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If the Kennedy Administration is really attempting to revamp the governmental bureaucracy by putting the right professional in the right position, last week's confirmation of John A. McCone as head of the C.I.A. simply indicates failure.
The Central Intelligence Agency has been widely publicized since it served as a scapegoat for the Cuban Invasion. Last April, everybody in Washington was excusing himself on the grounds of blind gullibility, and vowing to clean up the mess which Allen Dulles had made over the years. Now, still calling for an Intelligence Agency that will be less self-willed and less inclined toward asserting foreign policy on behalf of the nation, the guiltless have approved a powerful, opinionated and unqualified man to lead it.
Only twelve Senators voted against McCone on the floor, but they seemed to have twelve compelling reasons. Margaret Chase Smith had asked the nominee before the Senate Armed Services Committee, "Will you tell the committee what training or experience you had in the field of intelligence prior to your appointment to that position?" McCone answered "none," adding, however, that he had discussed his lack of qualifications with his wife, because it troubled him. He did not consult the President on this matter. Senator Bartlett confronted McCone with a conflict of interest question; the nominee remained unperturbed.
The severity of these questions should not give the impression that McCone's appointment was in any danger; indeed, Senator Symington, less like a blocker than a best man, led him through the Committee hearing as he would down a wedding aisle. Strom Thurmond (D-S.C.) also came to the defense of the blushing newly-wed when Senators like Fulbright, Clark, McCarthy and Case (R-S.D.) impugned his honor.
Case, for example, had quoted a 1946 House inquiry into World War II profiteering, which showed that McCone had been part of a group which garnered 44 million dollars on a $100,000 investment. Symington, to the rescue, laughed: "it is still legal in America, if not to make a profit, at least to try to make a profit, is it not?" And McCone, the star witness, blushed: "That is my understanding."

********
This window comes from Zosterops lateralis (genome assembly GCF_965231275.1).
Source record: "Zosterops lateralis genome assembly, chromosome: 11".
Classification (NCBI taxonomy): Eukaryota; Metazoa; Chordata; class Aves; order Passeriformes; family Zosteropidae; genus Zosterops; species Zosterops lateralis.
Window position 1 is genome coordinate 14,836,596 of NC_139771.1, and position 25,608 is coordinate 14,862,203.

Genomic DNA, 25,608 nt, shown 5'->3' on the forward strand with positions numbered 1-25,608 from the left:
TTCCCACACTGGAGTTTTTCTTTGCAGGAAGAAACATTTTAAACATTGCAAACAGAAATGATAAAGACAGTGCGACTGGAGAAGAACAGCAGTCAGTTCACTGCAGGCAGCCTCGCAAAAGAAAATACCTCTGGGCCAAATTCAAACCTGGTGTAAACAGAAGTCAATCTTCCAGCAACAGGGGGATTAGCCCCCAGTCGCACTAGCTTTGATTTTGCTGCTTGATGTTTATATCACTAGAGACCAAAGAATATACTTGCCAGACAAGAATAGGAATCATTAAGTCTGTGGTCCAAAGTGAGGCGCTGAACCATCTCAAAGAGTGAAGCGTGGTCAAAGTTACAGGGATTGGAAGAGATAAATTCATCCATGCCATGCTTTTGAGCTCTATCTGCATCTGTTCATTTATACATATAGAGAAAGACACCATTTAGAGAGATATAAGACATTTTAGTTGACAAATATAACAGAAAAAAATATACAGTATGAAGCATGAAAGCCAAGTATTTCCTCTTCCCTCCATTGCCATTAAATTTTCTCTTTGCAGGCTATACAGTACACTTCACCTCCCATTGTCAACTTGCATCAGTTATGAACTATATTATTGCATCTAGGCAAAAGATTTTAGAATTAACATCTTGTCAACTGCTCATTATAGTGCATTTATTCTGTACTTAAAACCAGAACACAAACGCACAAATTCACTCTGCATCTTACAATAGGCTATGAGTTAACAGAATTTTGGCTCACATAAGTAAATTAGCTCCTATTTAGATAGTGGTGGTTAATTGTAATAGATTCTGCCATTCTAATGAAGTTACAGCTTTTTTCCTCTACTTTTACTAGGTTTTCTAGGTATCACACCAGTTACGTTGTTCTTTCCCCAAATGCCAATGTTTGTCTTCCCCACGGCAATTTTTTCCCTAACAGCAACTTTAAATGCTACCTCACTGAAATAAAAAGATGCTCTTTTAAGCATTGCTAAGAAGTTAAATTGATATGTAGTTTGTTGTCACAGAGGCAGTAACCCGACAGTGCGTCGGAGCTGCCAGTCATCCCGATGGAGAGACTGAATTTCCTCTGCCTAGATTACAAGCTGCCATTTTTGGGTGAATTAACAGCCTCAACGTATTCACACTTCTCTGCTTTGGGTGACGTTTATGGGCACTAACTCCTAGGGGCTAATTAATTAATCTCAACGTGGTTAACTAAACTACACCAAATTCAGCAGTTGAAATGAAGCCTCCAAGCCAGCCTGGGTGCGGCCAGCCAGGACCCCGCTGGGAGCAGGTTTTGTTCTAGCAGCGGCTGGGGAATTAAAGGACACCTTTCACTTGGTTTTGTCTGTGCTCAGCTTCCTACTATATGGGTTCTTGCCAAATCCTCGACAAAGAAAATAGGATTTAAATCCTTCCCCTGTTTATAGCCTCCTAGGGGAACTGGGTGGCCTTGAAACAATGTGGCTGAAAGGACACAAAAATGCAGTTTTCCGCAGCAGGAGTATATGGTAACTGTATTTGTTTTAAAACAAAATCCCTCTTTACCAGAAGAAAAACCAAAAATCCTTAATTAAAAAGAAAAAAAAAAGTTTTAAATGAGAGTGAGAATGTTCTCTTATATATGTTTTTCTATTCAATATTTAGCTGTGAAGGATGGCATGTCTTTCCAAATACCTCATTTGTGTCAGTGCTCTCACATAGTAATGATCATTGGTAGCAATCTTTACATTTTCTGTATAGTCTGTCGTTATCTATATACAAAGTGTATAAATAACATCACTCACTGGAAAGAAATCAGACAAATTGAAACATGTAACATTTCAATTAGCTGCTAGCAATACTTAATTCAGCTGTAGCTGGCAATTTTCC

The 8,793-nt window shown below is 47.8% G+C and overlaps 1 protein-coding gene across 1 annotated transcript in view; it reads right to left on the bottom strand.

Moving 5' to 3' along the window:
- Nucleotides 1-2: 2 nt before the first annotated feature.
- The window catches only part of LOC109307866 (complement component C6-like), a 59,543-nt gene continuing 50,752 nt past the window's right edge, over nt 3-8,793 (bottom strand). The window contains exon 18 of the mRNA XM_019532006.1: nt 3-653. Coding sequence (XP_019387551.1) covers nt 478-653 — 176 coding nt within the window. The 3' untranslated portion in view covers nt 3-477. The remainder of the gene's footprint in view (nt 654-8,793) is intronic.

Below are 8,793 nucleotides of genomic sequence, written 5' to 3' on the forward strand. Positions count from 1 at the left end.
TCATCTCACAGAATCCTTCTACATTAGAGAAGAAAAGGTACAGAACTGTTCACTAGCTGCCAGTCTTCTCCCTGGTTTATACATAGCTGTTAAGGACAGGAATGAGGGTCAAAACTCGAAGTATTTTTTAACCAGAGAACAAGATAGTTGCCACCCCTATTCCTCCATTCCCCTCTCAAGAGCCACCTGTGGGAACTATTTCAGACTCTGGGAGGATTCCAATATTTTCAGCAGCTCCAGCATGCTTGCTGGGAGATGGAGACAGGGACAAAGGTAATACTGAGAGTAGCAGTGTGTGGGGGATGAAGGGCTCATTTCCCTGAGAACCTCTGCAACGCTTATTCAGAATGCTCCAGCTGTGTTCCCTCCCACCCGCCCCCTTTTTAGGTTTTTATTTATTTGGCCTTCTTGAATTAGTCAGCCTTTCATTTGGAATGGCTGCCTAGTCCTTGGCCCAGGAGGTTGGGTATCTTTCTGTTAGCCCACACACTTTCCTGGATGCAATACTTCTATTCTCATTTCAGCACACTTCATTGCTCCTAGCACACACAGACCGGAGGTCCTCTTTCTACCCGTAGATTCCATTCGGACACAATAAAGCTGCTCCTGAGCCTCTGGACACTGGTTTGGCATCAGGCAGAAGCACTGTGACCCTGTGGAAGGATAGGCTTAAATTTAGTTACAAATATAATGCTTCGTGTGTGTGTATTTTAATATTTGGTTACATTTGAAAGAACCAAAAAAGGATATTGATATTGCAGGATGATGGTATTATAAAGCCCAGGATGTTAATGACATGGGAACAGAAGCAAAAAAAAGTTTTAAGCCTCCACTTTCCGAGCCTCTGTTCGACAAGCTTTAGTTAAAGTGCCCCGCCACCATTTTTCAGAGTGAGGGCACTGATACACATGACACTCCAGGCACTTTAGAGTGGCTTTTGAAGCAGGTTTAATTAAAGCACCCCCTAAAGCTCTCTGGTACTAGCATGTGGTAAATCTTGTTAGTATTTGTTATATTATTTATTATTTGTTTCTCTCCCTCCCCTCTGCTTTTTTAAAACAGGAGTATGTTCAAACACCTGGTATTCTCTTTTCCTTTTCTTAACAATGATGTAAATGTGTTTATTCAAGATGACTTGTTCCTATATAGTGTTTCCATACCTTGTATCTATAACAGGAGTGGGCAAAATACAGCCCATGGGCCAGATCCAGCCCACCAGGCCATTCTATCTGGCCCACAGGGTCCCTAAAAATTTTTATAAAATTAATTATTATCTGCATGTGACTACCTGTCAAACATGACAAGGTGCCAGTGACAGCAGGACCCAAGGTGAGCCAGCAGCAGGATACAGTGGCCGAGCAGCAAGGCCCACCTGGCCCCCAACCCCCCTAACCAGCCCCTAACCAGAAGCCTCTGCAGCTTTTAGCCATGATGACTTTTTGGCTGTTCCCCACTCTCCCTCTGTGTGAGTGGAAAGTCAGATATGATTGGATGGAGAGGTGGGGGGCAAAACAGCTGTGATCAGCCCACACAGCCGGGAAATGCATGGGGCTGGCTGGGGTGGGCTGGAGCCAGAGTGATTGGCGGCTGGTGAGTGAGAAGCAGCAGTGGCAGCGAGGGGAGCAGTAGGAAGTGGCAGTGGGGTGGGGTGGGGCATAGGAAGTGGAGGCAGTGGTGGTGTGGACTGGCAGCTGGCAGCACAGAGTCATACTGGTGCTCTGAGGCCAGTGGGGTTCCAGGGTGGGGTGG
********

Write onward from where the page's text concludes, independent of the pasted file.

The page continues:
The transcript of the Armed Services Committee hearings are almost as funny as the C.I.A. record is sad. McCone nonchalantly credited the American Ambassador to Guatemala for overthrowing the Arbenz government in 1954, and opined that academic freedom has its limits when professors start signing disarmament petitions in support of Adlai Stevenson.
Now that McCone has made his comedy debut, he seems anxious to play a great tragic role on the cold war stage. Already he has opposed the President's suggestion for number two man in the Intelligence Unit, and the alacrity with which his demands for C.I.A. autonomy have been accepted, indicates that the criticism of last April was aimed at diverting attention from the basic causes of the Cuban policy debacle.
Unfortunately, Congress may pass no law nullifying in advance those of Kennedy's appointments which are ill-considered. But if the confirmation process itself is allowed to become mere formality, then no objections, valid or invalid, from left or right, important or trivial, can be raised against anyone, at any point.
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